Updated: Oct 24, 2020
Appearances can be deceptive. The Cold War subtitle doesn't mean this is a tussle over the Berlin Wall or mutually assured destruction. The theme is altogether lighter: it's a snowball fight between rival groups of kids.
So this is a lightweight children's game then? Nope. Appearances can be deceptive, remember. The artwork and theme may be cute but, beneath that veneer, this is tactical 'capture the flag'/tower defence style war game.
Depending on the number of players (the game takes 2–4), you control one or more pairs of snowballing avatars on your own 8x8 grid board which connects to those of the other players. If you play this as a two-player game, for example, you'll each control two pairs of snowballers and you'll position your two boards so that you and your opponent sit on opposite sides of the table. The boards indicate starting position for 'snow fort' walls (which offer defence and which slow movement) and for your snowmen. You can place your snowballers anywhere in your rear four rows.
On your turn, each of your snowballer avatars can take any two actions: move, throw, build a fort wall, build a snowball, break a fort wall or knock down a snowman.
The idea is that the snowballers move around the board (orthogonal movement of 4 squares, with additional movement possible by sliding on the 'ice') and, when in a 7 square range of a targeted snowballer, they can throw a snowball at them. A 12-sided die determines whether or not the snowball hits: on open ground, the snowball hits on a roll of 3 or more. If the target is behind a snow fort wall, the attacker has to roll 7 or higher. If the wall is stacked two layers high, the attack only succeeds on a roll of 11 or 12. the snowballer avatars can each take just three hits before they have to return to their base, where they have to take a number of time out turns before they can rejoin the fray.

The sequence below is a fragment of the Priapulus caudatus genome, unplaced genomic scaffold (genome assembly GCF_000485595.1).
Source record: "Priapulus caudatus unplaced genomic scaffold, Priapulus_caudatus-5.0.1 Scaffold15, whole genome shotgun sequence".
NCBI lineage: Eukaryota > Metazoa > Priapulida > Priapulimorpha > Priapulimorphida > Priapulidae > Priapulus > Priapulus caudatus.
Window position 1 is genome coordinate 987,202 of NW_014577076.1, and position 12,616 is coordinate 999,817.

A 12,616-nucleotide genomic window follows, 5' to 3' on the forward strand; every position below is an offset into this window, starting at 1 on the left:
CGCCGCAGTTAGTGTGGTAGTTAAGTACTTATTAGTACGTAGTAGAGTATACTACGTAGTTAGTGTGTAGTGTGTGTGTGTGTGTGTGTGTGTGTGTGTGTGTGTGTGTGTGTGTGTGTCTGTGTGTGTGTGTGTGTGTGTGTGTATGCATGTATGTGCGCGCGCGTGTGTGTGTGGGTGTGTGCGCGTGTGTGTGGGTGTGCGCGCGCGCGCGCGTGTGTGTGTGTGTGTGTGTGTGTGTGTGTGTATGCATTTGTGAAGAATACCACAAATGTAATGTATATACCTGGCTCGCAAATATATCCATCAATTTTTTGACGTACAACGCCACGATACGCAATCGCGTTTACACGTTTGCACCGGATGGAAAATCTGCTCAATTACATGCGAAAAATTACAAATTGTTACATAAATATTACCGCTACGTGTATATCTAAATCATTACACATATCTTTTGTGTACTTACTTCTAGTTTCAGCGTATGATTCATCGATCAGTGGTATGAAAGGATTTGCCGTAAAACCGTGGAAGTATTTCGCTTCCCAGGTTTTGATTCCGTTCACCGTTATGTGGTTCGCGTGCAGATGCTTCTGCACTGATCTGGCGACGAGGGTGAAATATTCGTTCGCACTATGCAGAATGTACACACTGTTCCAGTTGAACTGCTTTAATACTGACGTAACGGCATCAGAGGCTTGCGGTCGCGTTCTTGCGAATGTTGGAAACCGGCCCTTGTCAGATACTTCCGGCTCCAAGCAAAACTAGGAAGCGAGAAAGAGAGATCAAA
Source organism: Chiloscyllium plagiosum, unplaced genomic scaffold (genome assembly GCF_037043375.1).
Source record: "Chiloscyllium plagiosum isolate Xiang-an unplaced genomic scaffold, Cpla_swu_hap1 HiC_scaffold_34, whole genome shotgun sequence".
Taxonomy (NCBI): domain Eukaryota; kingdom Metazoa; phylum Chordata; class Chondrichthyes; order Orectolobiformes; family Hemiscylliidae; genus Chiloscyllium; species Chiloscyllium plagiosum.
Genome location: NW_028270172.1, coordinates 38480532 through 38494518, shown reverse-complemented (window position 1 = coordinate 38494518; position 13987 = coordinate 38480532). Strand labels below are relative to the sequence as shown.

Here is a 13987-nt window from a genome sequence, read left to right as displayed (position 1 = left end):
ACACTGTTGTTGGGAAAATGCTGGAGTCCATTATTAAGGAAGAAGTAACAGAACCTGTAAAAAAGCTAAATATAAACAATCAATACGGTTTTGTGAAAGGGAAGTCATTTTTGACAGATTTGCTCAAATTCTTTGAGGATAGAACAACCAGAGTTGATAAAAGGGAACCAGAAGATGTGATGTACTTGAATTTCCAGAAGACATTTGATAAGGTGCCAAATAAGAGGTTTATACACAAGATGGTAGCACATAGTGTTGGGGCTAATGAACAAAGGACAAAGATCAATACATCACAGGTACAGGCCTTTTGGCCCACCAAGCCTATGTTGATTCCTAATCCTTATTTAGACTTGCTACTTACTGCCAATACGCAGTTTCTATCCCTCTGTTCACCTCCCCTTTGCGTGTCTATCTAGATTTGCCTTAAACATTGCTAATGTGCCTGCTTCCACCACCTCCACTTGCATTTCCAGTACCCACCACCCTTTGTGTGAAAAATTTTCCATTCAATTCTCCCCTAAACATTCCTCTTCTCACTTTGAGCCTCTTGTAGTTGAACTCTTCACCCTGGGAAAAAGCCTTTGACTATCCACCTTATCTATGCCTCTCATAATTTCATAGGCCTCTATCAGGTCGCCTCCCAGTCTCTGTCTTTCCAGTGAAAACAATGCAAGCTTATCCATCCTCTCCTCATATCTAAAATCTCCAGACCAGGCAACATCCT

Taking avatars out of the game is not the object, however. To win Snow Day, you have to knock over all of your opponents' snowmen (there is one for each colour) before they knock over all of yours. This is the 'capture the flag' equivalent, and to knock down a snowman you need to move one of your snowballing avatars to a square adjacent to it with no fort wall between you.
The rules then for Snow Day are really quite straightforward, which makes this a game that's easy to learn, and with no fiddly icons to have to look up or worry about. Nonetheless, designer Andrew Voigt has incorporated ample scope for strategy and tactics; for example, over when and how best to deploy snow forts. Avatars each start off with just two snowballs, so you'll have to set aside actions to make more. The flexibility of initial set up can mean that a player could put an avatar within striking distance of your snowman, so you'll need to shore up your defences by surrounding your snowman with some protective snow forts.
When you want to add another layer to Snow Day, you can flip over the snowballer avatar cards and play using the unique special abilities that each character has. These shake the game up because they mean you will need to vary your strategy, especially in order to make optimal use of the characters' different abilities when deployed in combination. Often when players have different special abilities one or more feels overpowered but we found those in Snow Day to be pretty well balanced; albeit that some are largely defensive and others more obviously favour attack. We'd just like to have seen an option for allowing snowballs to be passed between avatars in relay as that would add to the opportunity of using the characters in combination.
If you're playing this game with a higher player count, there's player elimination. With just two players, the early elimination of a snowman creates an inbuilt catch up mechanism because your avatars have one less snowman to protect. Indeed, we found it could actually be a viable strategy to deliberately leave one snowman as a soft (unprotected) target and sacrifice it in order to draw the enemy out and better position your avatars to take out both of your opponent's snowmen.
You're attacking other players so Snow Day is inevitably a 'take that' game; so not a game for snowflakes :-) but the theme makes this a light and accessible tower defence game that will appeal to players who would not normally even consider playing a more conventional war game.
Shown here on Board's Eye View is an early preview prototype of the game so expect some changes between this and the final published version. Publishers Vitamin D Games are launching Snow Day shortly on Kickstarter. We'll add a link to the campaign when it goes live.